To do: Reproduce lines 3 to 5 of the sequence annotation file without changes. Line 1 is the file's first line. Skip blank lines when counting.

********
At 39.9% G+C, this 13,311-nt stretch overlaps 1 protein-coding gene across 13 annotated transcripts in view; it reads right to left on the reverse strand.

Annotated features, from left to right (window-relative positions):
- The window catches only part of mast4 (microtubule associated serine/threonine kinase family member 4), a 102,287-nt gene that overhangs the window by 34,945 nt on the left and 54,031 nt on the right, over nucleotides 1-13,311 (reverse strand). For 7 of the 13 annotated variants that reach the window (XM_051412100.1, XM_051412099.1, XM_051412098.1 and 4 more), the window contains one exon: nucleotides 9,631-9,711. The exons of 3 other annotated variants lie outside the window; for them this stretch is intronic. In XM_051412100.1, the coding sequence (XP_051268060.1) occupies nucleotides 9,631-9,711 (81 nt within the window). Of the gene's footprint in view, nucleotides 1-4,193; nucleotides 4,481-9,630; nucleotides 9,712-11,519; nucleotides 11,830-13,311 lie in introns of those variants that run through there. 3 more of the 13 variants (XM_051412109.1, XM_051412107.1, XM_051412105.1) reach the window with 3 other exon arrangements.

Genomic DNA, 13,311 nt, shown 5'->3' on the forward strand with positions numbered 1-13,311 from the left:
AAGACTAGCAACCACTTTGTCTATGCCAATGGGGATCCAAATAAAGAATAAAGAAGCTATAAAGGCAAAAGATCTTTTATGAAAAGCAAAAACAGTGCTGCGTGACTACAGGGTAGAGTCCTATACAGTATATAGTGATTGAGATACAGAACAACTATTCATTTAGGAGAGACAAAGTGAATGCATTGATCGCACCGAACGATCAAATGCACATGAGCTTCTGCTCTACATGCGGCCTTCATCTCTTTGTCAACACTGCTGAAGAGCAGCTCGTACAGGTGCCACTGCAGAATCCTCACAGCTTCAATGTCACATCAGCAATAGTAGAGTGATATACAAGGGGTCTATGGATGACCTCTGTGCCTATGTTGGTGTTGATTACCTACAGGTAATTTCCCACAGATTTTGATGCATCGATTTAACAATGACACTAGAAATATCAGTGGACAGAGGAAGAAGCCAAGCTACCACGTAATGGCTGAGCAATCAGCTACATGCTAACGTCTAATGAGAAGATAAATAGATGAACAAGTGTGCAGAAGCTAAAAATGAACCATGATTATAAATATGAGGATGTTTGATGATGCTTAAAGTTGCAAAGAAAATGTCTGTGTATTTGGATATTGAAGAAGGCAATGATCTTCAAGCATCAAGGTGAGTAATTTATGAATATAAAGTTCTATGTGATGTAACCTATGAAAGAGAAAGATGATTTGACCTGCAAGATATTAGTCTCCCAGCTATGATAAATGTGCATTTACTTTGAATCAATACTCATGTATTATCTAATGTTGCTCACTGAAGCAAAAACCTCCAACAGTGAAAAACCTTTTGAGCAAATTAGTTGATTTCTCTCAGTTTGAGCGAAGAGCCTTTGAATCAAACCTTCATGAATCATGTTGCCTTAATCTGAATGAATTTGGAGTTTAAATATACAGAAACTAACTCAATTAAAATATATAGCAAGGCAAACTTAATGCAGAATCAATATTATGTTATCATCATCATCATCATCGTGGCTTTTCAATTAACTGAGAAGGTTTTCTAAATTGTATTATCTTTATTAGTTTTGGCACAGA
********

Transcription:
- The window catches only part of mast4 (microtubule associated serine/threonine kinase family member 4), a 102,287-nt gene that overhangs the window by 34,945 nt on the left and 54,031 nt on the right, over nucleotides 1-13,311 (reverse strand). For 7 of the 13 annotated variants that reach the window (XM_051412100.1, XM_051412099.1, XM_051412098.1 and 4 more), the window contains one exon: nucleotides 9,631-9,711. The exons of 3 other annotated variants lie outside the window; for them this stretch is intronic. In XM_051412100.1, the coding sequence (XP_051268060.1) occupies nucleotides 9,631-9,711 (81 nt within the window). Of the gene's footprint in view, nucleotides 1-4,193; nucleotides 4,481-9,630; nucleotides 9,712-11,519; nucleotides 11,830-13,311 lie in introns of those variants that run through there. 3 more of the 13 variants (XM_051412109.1, XM_051412107.1, XM_051412105.1) reach the window with 3 other exon arrangements.

Genomic DNA, 13,311 nt, shown 5'->3' on the forward strand with positions numbered 1-13,311 from the left:
AAGACTAGCAACCACTTTGTCTATGCCAATGGGGATCCAAATAAAGAATAAAGAAGCTATAAAGGCAAAAGATCTTTTATGAAAAGCAAAAACAGTGCTGCGTGACTACAGGGTAGAGTCCTATACAGTATATAGTGATTGAGATACAGAACAACTATTCATTTAGGAGAGACAAAGTGAATGCATTGATCGCACCGAACGATCAAATGCACATGAGCTTCTGCTCTACATGCGGCCTTCATCTCTTTGTCAACACTGCTGAAGAGCAGCTCGTACAGGTGCCACTGCAGAATCCTCACAGCTTCAATGTCACATCAGCAATAGTAGAGTGATATACAAGGGGTCTATGGATGACCTCTGTGCCTATGTTGGTGTTGATTACCTACAGGTAATTTCCCACAGATTTTGATGCATCGATTTAACAATGACACTAGAAATATCAGTGGACAGAGGAAGAAGCCAAGCTACCACGTAATGGCTGAGCAATCAGCTACATGCTAACGTCTAATGAGAAGATAAATAGATGAACAAGTGTGCAGAAGCTAAAAATGAACCATGATTATAAATATGAGGATGTTTGATGATGCTTAAAGTTGCAAAGAAAATGTCTGTGTATTTGGATATTGAAGAAGGCAATGATCTTCAAGCATCAAGGTGAGTAATTTATGAATATAAAGTTCTATGTGATGTAACCTATGAAAGAGAAAGATGATTTGACCTGCAAGATATTAGTCTCCCAGCTATGATAAATGTGCATTTACTTTGAATCAATACTCATGTATTATCTAATGTTGCTCACTGAAGCAAAAACCTCCAACAGTGAAAAACCTTTTGAGCAAATTAGTTGATTTCTCTCAGTTTGAGCGAAGAGCCTTTGAATCAAACCTTCATGAATCATGTTGCCTTAATCTGAATGAATTTGGAGTTTAAATATACAGAAACTAACTCAATTAAAATATATAGCAAGGCAAACTTAATGCAGAATCAATATTATGTTATCATCATCATCATCATCGTGGCTTTTCAATTAACTGAGAAGGTTTTCTAAATTGTATTATCTTTATTAGTTTTGGCACAGA